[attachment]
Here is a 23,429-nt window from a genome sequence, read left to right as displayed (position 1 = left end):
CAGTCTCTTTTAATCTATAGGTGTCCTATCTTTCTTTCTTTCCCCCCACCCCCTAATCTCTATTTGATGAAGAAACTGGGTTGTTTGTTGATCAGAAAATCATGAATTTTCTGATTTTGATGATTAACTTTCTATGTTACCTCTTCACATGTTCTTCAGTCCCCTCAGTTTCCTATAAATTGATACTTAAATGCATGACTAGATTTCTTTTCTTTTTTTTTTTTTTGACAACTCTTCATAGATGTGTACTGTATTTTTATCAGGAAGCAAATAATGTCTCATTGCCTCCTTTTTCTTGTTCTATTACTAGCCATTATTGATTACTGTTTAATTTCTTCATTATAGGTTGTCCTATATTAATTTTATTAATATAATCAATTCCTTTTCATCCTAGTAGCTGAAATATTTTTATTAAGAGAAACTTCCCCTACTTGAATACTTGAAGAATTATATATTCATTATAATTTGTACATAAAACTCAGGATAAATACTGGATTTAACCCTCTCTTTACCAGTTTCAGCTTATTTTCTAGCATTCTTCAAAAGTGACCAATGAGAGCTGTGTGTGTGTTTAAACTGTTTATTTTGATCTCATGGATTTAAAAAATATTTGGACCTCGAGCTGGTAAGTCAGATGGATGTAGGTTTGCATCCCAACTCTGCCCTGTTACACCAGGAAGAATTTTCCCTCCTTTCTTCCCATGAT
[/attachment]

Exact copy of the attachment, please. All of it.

Here is a 23,429-nt window from a genome sequence, read left to right as displayed (position 1 = left end):
CAGTCTCTTTTAATCTATAGGTGTCCTATCTTTCTTTCTTTCCCCCCACCCCCTAATCTCTATTTGATGAAGAAACTGGGTTGTTTGTTGATCAGAAAATCATGAATTTTCTGATTTTGATGATTAACTTTCTATGTTACCTCTTCACATGTTCTTCAGTCCCCTCAGTTTCCTATAAATTGATACTTAAATGCATGACTAGATTTCTTTTCTTTTTTTTTTTTTTGACAACTCTTCATAGATGTGTACTGTATTTTTATCAGGAAGCAAATAATGTCTCATTGCCTCCTTTTTCTTGTTCTATTACTAGCCATTATTGATTACTGTTTAATTTCTTCATTATAGGTTGTCCTATATTAATTTTATTAATATAATCAATTCCTTTTCATCCTAGTAGCTGAAATATTTTTATTAAGAGAAACTTCCCCTACTTGAATACTTGAAGAATTATATATTCATTATAATTTGTACATAAAACTCAGGATAAATACTGGATTTAACCCTCTCTTTACCAGTTTCAGCTTATTTTCTAGCATTCTTCAAAAGTGACCAATGAGAGCTGTGTGTGTGTTTAAACTGTTTATTTTGATCTCATGGATTTAAAAAATATTTGGACCTCGAGCTGGTAAGTCAGATGGATGTAGGTTTGCATCCCAACTCTGCCCTGTTACACCAGGAAGAATTTTCCCTCCTTTCTTCCCATGAT